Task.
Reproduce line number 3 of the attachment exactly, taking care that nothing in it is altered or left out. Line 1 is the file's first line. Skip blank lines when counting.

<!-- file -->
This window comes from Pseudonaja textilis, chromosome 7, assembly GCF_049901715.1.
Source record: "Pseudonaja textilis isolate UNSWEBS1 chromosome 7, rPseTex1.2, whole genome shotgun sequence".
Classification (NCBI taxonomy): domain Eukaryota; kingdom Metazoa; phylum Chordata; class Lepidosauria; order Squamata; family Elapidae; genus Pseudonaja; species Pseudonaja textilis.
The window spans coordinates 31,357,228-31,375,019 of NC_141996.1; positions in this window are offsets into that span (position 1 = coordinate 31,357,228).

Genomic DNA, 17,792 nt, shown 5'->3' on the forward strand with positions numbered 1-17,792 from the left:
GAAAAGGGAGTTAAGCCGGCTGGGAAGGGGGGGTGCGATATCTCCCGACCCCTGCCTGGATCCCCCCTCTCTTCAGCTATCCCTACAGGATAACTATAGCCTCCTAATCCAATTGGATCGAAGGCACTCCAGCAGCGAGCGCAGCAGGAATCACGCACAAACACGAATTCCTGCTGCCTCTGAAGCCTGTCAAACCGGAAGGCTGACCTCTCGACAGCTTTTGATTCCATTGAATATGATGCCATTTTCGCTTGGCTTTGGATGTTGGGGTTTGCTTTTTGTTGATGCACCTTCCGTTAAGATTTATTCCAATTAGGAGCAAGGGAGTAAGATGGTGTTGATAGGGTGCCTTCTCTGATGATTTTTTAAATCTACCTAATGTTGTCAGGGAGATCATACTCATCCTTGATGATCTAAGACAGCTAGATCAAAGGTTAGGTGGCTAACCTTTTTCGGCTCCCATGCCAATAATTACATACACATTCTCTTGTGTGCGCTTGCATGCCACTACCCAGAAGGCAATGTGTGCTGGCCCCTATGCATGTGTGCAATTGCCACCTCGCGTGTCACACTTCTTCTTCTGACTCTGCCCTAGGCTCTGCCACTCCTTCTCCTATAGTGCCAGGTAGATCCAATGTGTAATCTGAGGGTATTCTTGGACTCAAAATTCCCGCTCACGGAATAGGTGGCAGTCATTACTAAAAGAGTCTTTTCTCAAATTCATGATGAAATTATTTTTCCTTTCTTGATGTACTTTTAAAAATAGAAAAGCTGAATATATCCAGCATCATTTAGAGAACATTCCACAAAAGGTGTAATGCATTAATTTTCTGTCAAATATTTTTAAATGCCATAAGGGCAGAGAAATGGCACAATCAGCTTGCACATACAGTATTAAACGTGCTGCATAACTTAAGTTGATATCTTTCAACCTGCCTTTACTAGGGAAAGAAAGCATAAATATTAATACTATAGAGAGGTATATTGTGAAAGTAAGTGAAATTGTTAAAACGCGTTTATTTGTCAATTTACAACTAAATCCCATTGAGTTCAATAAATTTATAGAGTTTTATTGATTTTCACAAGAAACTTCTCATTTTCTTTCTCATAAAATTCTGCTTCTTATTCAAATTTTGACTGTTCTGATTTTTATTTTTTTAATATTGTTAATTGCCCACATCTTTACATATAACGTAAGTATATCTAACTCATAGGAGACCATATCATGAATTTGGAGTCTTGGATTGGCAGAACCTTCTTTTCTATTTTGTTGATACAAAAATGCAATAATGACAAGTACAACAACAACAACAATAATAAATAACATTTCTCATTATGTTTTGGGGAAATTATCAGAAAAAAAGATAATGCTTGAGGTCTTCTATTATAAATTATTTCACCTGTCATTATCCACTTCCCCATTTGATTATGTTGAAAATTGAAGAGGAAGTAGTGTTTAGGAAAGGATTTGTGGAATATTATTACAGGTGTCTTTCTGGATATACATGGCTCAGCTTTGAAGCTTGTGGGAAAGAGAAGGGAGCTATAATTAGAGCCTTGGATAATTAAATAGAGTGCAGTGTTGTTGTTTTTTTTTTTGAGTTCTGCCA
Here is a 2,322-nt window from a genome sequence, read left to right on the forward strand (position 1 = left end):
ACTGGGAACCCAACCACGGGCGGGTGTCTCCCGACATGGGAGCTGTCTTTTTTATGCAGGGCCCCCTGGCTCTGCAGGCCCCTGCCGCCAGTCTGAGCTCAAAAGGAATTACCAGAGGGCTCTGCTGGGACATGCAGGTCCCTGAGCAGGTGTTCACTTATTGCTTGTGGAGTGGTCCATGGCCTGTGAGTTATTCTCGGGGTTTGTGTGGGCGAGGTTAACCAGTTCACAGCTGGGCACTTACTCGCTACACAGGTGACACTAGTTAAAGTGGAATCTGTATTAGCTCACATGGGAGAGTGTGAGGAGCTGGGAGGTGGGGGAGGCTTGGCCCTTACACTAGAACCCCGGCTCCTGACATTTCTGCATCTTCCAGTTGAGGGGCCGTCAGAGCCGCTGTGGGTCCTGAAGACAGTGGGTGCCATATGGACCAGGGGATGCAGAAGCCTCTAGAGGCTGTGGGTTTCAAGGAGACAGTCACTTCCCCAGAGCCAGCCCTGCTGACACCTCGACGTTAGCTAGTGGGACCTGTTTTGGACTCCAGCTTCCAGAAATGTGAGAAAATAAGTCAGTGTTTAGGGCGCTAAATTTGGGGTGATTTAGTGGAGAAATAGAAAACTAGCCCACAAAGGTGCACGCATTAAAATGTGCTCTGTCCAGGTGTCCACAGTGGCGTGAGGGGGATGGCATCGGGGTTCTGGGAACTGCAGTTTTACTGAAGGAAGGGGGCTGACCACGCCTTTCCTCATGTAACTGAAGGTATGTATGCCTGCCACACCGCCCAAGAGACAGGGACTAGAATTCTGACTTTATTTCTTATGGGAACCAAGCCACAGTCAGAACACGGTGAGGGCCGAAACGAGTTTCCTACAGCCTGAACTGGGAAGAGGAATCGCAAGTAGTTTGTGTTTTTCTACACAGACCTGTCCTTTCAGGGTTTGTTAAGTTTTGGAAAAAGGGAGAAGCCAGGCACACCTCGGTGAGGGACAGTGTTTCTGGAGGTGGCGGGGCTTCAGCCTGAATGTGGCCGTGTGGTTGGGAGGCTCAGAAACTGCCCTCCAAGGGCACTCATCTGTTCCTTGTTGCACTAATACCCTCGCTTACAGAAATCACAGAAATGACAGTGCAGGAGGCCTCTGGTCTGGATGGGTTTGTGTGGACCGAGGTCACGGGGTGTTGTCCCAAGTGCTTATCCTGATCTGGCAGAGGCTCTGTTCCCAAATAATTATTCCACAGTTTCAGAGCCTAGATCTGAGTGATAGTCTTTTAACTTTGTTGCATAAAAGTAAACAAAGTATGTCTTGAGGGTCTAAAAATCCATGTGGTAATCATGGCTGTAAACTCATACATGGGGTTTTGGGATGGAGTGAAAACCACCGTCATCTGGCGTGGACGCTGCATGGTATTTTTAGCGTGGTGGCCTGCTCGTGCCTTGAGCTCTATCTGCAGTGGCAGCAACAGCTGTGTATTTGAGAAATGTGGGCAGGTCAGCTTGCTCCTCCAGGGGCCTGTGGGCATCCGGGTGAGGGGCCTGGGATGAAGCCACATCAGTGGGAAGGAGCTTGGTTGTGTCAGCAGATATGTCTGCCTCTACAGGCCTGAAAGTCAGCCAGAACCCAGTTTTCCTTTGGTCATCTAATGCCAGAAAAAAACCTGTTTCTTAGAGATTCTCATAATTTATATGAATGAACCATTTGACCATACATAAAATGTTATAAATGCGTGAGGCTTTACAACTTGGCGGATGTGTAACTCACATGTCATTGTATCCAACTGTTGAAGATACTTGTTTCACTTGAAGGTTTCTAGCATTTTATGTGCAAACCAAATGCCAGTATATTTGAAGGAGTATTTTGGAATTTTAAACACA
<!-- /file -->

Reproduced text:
Classification (NCBI taxonomy): domain Eukaryota; kingdom Metazoa; phylum Chordata; class Lepidosauria; order Squamata; family Elapidae; genus Pseudonaja; species Pseudonaja textilis.